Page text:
Tax considerations for business start-ups

It is the ambition of many people to run their own business, and there many reasons why people decide to start their own business. Some may have been made redundant and find themselves with free time and financial resources. Others make the decision to start businesses to be more independent and obtain the full financial reward for their efforts. Whatever the reason, there are a number of factors which one needs to consider before starting a business.

It is the ambition of many people to run their own business, and there many reasons why people decide to start their own business. Some may have been made redundant and find themselves with free time and financial resources.

Others make the decision to start businesses to be more independent and obtain the full financial reward for their efforts. Whatever the reason, there are a number of factors which one needs to consider before starting a business.

One of these reasons is taxation.
First and foremost, a number of taxation aspects must be well thought-out. The three most important ones are taxation on profits, Value Added Tax (VAT) and Pay As You Earn (PAYE).

Taxation on profits

The type and rate of taxation for your new business will depend on the form of your business structure. However, the taxable profit will normally differ from the profit shown in the accounts due to certain expenses which are not allowed for tax purposes and the timing of some tax allowances.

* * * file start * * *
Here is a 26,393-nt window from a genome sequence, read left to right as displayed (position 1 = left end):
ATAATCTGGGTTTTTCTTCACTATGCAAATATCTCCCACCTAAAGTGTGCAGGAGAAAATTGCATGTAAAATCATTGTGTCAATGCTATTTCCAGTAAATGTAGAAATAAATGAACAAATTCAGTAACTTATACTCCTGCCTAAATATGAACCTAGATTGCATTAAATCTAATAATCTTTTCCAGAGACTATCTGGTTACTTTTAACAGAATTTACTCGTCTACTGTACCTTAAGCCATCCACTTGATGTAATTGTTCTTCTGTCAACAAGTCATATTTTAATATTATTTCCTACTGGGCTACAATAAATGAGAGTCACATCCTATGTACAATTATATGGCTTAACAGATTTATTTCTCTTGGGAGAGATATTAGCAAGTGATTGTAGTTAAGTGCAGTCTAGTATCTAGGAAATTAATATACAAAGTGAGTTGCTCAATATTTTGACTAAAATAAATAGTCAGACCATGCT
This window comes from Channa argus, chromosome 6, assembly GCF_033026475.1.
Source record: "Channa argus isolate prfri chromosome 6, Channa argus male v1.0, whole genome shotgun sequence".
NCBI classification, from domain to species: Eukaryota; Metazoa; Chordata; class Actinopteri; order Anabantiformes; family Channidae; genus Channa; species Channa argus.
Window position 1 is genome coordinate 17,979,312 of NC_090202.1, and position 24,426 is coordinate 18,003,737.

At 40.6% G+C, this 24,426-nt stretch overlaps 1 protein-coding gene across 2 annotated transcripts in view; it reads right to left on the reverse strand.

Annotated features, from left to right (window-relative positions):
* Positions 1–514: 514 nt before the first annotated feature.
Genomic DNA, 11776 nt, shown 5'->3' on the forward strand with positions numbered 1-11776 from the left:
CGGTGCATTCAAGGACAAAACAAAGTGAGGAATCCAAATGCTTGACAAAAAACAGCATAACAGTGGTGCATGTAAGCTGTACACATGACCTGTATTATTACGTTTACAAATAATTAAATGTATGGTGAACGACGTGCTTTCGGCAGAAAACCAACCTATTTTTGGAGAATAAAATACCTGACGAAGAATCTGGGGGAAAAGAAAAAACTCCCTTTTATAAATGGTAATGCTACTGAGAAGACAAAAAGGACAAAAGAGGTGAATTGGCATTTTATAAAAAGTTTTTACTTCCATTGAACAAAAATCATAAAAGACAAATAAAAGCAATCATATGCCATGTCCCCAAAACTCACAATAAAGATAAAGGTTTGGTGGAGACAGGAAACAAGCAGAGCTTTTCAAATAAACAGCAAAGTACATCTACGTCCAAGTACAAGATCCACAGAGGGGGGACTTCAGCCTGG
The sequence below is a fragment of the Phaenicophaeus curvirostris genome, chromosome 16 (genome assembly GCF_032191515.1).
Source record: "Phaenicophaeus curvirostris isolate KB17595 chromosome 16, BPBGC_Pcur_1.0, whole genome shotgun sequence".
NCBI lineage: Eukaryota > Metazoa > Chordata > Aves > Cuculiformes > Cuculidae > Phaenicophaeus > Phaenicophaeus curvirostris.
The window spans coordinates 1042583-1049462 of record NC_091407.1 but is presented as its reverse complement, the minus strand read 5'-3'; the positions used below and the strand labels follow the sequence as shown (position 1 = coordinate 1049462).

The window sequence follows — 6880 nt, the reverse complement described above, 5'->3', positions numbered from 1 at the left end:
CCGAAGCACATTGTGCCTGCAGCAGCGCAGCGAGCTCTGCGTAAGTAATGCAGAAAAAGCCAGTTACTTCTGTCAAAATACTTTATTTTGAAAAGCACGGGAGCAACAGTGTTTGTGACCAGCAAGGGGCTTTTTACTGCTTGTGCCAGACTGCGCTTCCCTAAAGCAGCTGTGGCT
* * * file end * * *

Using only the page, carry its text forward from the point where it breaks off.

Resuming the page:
Value added tax (VAT)

Accounting for VAT correctly is an essential part of any business and neglect may result in a significant loss to the business as well as penalties from the taxman. When starting a business, you should consider the need to register for VAT. If the value of your taxable sales or services exceeds the registration limit, which currently is Rwf20 million per annum, you will be obliged to register, whether you like it or not.

Employing others

For the business to get off the ground or to enable expansion, it may be necessary to employ staff. It is the employer’s responsibility to deduct income tax in form of PAYE and social security contributions, and to account for these to the relevant statutory bodies such as the Rwanda Revenue Authority and the Social Security Fund of Rwanda. Payroll records should be carefully maintained. You will also need to be familiar with the employment law.

You will also need to give some thought on how to structure your business, as this will have an impact on the manner in which you will be taxed. There are two common types of business structures, namely Sole Proprietorship and a Limited Company.

A sole trader is the simplest form of business since it can be established without legal formality. However, the business of a sole trader is not distinguished from the proprietor’s personal affairs.

In a company, the business affairs are separate from the personal affairs of the owners, but there are legal regulations to comply with. The appropriate structure one decides upon will depend on a number of factors, including consideration of taxation implications, the legal entity, ownership and liability.

Whilst some generalisation can be made about starting up a business, it is always necessary to tailor the strategy to fit your situation. Any plan must take account of your circumstances and aspirations. Whilst business success can never be guaranteed, professional advice can help to avoid some of the problems which befall new businesses.

It is always advisable to seek assistance from competent professionals in formulating a strategy suitable for your own requirements.

The author is a Tax Manager with PwC Rwanda
frobisher.mugambwa@rw.pwc.com

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